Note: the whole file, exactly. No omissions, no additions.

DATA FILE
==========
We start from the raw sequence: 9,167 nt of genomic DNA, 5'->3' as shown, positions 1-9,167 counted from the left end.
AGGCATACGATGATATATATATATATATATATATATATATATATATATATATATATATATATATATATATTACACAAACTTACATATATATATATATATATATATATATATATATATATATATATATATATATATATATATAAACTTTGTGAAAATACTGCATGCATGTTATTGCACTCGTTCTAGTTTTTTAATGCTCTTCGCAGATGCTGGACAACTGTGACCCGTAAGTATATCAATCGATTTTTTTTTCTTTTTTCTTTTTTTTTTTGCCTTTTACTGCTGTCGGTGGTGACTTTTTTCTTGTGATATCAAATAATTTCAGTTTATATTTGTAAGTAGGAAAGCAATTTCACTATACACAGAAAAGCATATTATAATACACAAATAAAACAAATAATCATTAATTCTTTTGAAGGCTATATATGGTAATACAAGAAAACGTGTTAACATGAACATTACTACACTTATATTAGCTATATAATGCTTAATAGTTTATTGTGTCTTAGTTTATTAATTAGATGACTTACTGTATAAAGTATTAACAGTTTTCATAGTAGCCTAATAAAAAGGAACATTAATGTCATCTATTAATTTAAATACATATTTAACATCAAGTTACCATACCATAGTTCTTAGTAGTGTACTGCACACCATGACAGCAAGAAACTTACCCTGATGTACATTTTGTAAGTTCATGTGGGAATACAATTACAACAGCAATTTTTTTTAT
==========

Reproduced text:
We start from the raw sequence: 9,167 nt of genomic DNA, 5'->3' as shown, positions 1-9,167 counted from the left end.
AGGCATACGATGATATATATATATATATATATATATATATATATATATATATATATATATATATATATATTACACAAACTTACATATATATATATATATATATATATATATATATATATATATATATATATATATATATATAAACTTTGTGAAAATACTGCATGCATGTTATTGCACTCGTTCTAGTTTTTTAATGCTCTTCGCAGATGCTGGACAACTGTGACCCGTAAGTATATCAATCGATTTTTTTTTCTTTTTTCTTTTTTTTTTTGCCTTTTACTGCTGTCGGTGGTGACTTTTTTCTTGTGATATCAAATAATTTCAGTTTATATTTGTAAGTAGGAAAGCAATTTCACTATACACAGAAAAGCATATTATAATACACAAATAAAACAAATAATCATTAATTCTTTTGAAGGCTATATATGGTAATACAAGAAAACGTGTTAACATGAACATTACTACACTTATATTAGCTATATAATGCTTAATAGTTTATTGTGTCTTAGTTTATTAATTAGATGACTTACTGTATAAAGTATTAACAGTTTTCATAGTAGCCTAATAAAAAGGAACATTAATGTCATCTATTAATTTAAATACATATTTAACATCAAGTTACCATACCATAGTTCTTAGTAGTGTACTGCACACCATGACAGCAAGAAACTTACCCTGATGTACATTTTGTAAGTTCATGTGGGAATACAATTACAACAGCAATTTTTTTTAT